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Exposing the Sin of Others

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By now most people have heard the news of Tullian Tchividjian and his sin which caused him to step down from the pulpit at Coral Ridge Presbyterian Church. My intent today is not to rehash the details of his sin. I feel that we already know all that we need to know, and if Tullian and his wife Kim want more details to be known it is up to them to release those details. All we need to know is that it appears that both have sinned against their marriage and against God, and that appropriate steps are being taken. I pray for reconciliation between them  by the power of the one who has made reconciliation between God and his children.

RJ Grunewald wrote a very good post today about what our response what our response should be using the story of Noah and his drunken nakedness. If you recall, one son (Ham) saw his father’s shame and immediately went out to expose Noah’s shame to others; to his brothers. When his brothers heard of their father’s shame they did not rise up to expose his shame, but took steps to cover his shame and were blessed for it.

I’m not suggesting that we turn a blind eye to what has happened. It was sin. Neither am I suggesting that there be no consequences; scripture is not silent on what qualifies and disqualifies a man from church leadership.  What I am suggesting is what Grunewald was pointing out in his post today. We have a sordid fascination with the sins of others- especially when someone falls from a powerful position. We must resist the temptation to feed that fascination with other peoples sins by exposing their shame to others. This is the power of self-righteousness at work within us. It clings so closely to us because we trust in ourselves too much. We have a disordered desire to point out the sins of others with glee as we tirelessly expend all the energy we have to hide our own sins. Tchividijian is in the public eye and like it or not this means that his sin is more visible and will be known to a lot of people. He is exposed right now, and we have a choice to run out from the tent and try to gather as many people as possible to gaze at his nakedness, or we can do the honorable thing and let those who are charged with the details work them out.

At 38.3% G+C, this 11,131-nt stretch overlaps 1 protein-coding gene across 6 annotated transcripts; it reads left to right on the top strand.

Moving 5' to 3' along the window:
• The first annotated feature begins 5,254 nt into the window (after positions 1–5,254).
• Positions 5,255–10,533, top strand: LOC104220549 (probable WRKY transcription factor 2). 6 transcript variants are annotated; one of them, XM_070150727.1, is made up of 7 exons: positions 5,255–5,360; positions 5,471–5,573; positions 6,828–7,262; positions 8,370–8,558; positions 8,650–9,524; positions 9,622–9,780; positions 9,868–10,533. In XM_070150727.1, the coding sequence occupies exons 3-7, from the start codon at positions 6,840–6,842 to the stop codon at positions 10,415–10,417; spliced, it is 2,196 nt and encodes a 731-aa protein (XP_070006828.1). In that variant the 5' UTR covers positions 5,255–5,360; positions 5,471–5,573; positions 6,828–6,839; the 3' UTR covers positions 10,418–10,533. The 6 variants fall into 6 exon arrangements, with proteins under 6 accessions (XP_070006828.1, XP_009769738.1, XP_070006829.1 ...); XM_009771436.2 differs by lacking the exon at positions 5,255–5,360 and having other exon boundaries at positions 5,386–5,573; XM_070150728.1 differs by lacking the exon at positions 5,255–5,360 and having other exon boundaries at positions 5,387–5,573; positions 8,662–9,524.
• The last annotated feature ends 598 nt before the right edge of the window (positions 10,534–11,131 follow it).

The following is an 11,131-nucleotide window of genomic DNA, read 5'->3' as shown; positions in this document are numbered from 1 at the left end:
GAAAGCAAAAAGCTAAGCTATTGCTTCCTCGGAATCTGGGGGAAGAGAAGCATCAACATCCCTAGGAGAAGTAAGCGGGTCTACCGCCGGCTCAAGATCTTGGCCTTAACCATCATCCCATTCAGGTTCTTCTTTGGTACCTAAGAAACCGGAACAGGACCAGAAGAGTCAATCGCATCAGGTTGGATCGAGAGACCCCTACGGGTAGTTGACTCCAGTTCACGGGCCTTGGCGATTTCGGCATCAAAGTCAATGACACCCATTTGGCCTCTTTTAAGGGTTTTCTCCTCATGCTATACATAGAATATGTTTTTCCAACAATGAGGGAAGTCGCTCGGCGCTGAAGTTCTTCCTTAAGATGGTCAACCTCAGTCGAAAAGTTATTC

I am sure more details will emerge in coming days and if there is more to the story than we already know those details will inevitability arise. But at this point there is no reason to believe that there is more for us to know than what we already know. Pray for Tullian and Kim. Pray for repentance where it is needed and healing. Pray also for your own heart that you may not become overly fascinated with the sins of others but will see them as sinners like you and I in need of the profound grace of God.

9 thoughts on “Exposing the Sin of Others

  1. Phil

    This is what I feared would come from the hyper grace crowd. How can we expect anything else? If you teach that sin doesn’t matter then you fall into sin and the message is shot.

  2. Good points. I’m still in shock and heartbroken. But he needs grace. We all do. As long as he is repentant he should be given grace. Still consequences but grace needs to be strong.